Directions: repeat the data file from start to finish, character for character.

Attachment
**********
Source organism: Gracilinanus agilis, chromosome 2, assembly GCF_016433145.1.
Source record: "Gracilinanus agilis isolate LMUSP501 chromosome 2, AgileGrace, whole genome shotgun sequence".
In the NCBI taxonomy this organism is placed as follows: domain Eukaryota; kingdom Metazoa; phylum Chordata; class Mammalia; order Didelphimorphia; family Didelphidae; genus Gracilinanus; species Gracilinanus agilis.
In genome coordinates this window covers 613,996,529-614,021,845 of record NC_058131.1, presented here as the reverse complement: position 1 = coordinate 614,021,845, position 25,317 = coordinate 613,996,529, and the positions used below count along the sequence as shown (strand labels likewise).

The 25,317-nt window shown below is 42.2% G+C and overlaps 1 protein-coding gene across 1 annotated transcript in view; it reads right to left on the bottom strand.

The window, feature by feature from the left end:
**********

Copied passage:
Source organism: Gracilinanus agilis, chromosome 2, assembly GCF_016433145.1.
Source record: "Gracilinanus agilis isolate LMUSP501 chromosome 2, AgileGrace, whole genome shotgun sequence".
In the NCBI taxonomy this organism is placed as follows: domain Eukaryota; kingdom Metazoa; phylum Chordata; class Mammalia; order Didelphimorphia; family Didelphidae; genus Gracilinanus; species Gracilinanus agilis.
In genome coordinates this window covers 613,996,529-614,021,845 of record NC_058131.1, presented here as the reverse complement: position 1 = coordinate 614,021,845, position 25,317 = coordinate 613,996,529, and the positions used below count along the sequence as shown (strand labels likewise).

The 25,317-nt window shown below is 42.2% G+C and overlaps 1 protein-coding gene across 1 annotated transcript in view; it reads right to left on the bottom strand.

The window, feature by feature from the left end: